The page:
Agnes of Kuenring

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Agnes of Kuenring (ca. 1236 - fl. 1261), was an Austrian noble, courtier of Queen Margaret of Austria and mistress of her spouse, King Ottokar II of Bohemia. She was the first historically documented mistress of a Bohemian sovereign.


Nothing is known about Agnes' early years. It is supposed that when Duchess Margaret of Austria married Prince Přemysl Ottokar of Bohemia in 1252, Agnes was part of Duchess Margaret's retinue as a lady-in-waiting.[1][2]

Described by the chroniclers as one of the most beautiful women in court, with short cut red hair (which earned her the nickname Palcéřík), Agnes soon captivated the young Prince and, at around 16 years old, she became his official mistress.[3] One year later, in 1253, Prince Přemysl Otakar succeeded his father as the King of Bohemia.

Queen Margaret was 48 when they married, and no longer able to bear children.[4] Some chronicles suggest that she offered young Agnes to King Ottokar II as his mistress. This story was described by the chronicler Přibík Pulkava of Radenín:

At first the (Margaret's) shame of infertility was attributed to her husband. When Prince Přemysl learned about that, he said: Give me one of your ladies and prove my potency or impotence. She agreed and gave him one of the girls she loved more than others, the daughter of the House of Kuenring from Austria. In the first year she bore him a son, Nicholas, who was later made Duke of Opava... In addition, she made him father of three daughters ... So the infertility, earlier attributed to the husband, was credited to his wife.

The relationship between King Ottokar II and Agnes was well known by contemporary sources, and perhaps she even accompanied the King on festive occasions, instead of Queen Margaret.

Around the first year of the affair (ca. 1254–55), Agnes gave birth her first child, a son, named Nicholas, later Duke of Opava.[5] It is known that she bore the King more children, but the exact number is contradictory in sources; it is believed that they had three daughters: Agnes (married Bavor III, Lord of Strakonicz), Elisabeth (married Vikard, Lord of Polna and Burgrave of Brünn) and one unknown daughter (wife of Vok, Lord of Kravaře), and another son, Ješek (d. 26 August 1296) (later Priest at Wysehrad).[citation needed]

After the birth of his eldest son, King Ottokar II's main objective was the recognition of this child as his heir. In 1260 he asked Pope Alexander IV for the legitimation of Nicholas and his siblings: the Pope recognised them as legitimate, but also expressly banned then from inheriting the throne.[6] Without an heir that could inherit, Ottokar instead decided to have his marriage to Margaret annulled in 1261, citing the claim that Margaret had at some point prior to their wedding taken monastic vows.[6][7] He then married Kunigunda of Halych.[4] It is not known what happened to Agnes after that, but supposedly she returned to Austria with the former Queen.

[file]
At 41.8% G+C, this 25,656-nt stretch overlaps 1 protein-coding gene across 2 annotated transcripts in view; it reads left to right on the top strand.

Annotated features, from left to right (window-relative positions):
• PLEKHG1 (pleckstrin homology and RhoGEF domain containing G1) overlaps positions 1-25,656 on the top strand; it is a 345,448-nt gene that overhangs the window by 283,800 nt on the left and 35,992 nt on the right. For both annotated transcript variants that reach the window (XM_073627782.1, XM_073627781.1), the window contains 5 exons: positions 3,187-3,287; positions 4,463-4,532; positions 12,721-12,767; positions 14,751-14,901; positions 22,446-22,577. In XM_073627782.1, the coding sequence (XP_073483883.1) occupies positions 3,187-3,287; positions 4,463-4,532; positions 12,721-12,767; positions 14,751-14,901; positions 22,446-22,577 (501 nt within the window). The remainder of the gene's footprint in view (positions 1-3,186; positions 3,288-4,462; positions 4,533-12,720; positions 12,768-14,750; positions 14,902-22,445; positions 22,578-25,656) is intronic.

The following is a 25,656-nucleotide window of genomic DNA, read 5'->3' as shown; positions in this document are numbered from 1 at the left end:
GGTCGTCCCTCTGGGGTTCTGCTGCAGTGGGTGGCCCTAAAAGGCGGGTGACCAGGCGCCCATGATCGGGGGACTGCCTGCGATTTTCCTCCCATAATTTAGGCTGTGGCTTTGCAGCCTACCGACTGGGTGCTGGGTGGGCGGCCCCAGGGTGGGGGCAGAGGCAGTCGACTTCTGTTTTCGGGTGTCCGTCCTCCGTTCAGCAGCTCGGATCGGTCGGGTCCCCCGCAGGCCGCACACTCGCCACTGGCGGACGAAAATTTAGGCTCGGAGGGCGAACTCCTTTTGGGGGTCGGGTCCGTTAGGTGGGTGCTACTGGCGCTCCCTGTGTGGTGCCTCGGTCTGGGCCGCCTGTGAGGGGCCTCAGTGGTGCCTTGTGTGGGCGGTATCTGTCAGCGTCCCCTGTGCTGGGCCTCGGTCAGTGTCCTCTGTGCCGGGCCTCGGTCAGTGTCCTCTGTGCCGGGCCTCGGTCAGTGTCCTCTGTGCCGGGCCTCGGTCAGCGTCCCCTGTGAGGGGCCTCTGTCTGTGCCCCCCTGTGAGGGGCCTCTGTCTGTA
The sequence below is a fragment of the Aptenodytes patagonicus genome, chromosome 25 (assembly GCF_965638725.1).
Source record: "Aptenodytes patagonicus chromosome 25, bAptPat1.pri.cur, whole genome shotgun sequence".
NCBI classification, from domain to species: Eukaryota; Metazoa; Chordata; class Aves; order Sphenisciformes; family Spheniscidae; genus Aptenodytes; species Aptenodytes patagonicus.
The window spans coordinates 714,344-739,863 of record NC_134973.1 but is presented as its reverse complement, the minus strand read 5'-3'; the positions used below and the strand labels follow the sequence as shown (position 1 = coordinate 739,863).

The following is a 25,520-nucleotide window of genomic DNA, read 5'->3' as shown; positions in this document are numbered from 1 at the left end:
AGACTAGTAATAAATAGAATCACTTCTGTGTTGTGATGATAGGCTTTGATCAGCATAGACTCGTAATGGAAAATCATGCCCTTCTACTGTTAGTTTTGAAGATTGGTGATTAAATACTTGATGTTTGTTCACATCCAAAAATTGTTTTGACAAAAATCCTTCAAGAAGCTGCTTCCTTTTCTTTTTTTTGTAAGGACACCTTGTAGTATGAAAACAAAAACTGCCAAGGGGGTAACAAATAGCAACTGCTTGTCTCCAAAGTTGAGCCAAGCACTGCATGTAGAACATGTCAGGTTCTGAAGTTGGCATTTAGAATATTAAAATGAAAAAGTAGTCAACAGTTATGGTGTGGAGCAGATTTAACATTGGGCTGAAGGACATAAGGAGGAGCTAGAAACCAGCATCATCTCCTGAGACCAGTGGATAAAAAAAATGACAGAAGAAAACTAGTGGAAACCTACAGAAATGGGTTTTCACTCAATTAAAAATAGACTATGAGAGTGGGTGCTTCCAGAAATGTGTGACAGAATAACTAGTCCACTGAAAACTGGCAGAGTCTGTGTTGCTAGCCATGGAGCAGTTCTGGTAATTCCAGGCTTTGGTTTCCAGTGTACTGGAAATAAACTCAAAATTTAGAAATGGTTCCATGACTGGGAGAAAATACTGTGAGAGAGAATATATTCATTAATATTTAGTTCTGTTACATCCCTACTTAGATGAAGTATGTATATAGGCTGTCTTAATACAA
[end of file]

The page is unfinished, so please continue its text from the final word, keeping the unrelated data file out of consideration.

1. ^ Wien, K. K. Staats-Oberrealschule und die Gewerbliche Fortbildungsschule im III Bezirke (Landstraße) in (1891). Jahresbericht über die K.K. Staats-Oberrealschule und die Gewerbliche Fortbildungsschule im III. Bezirke (Landstraße) in Wien für das Schuljahr ... (in German). Staats-Oberrealschule.
  2. ^ Smets, Moritz (1878). Geschichte der oesterreichisch-ungarischen Monarchie: das ist der Entwicklung des österreichischen Staatsgebildes von seinen ersten Anfängen bis zu seinem gegenwärtigen Bestande; eine Volksbuch nach den besten Quellen bearbeitet (in German). A. Hartleben.
  3. ^ Böhmen, Verein für Geschichte der Deutschen in (1876). Mitteilungen des Vereines für Geschichte der Deutschen in Böhmen (in German). Selbstverl.
  4. ^ a b Rywiková, Daniela; Malaníková, Michaela Antonín (2021-12-15). Premodern History and Art Through the Prism of Gender in East-Central Europe. Rowman & Littlefield. ISBN 978-1-6669-0524-3.
  5. ^ Schremmer, Ernst (1984). Troppau: schlesische Hauptstadt zwischen Völkern und Grenzen (in German). Westkreuz-Verlag. ISBN 978-3-922131-25-0.
  6. ^ a b Festivities, Ceremonies, and Rituals in the Lands of the Bohemian Crown in the Late Middle Ages. BRILL. 2022-07-04. ISBN 978-90-04-51401-0.
  7. ^ Elvert, Christian d' (1854). Die Verfassung und Verwaltung von Oesterreichisch-Schlesien in ihrer historischen Ausbildung: dann die Rechtsverhältnisse zwischen Mähren, Troppau, und Jägerndorf, so wie der mährischen Enklaven zu Schlesien (in German). R. Rohrer.


  • ŠAROCHOVÁ, G. V. Radostný úděl vdovský. Královny-vdovy přemyslovských Čech. Praha, 2004.
  • ČECHURA, J. Ženy a milenky českých králů. Vydání 1. Praha ; Akropolis, 1994.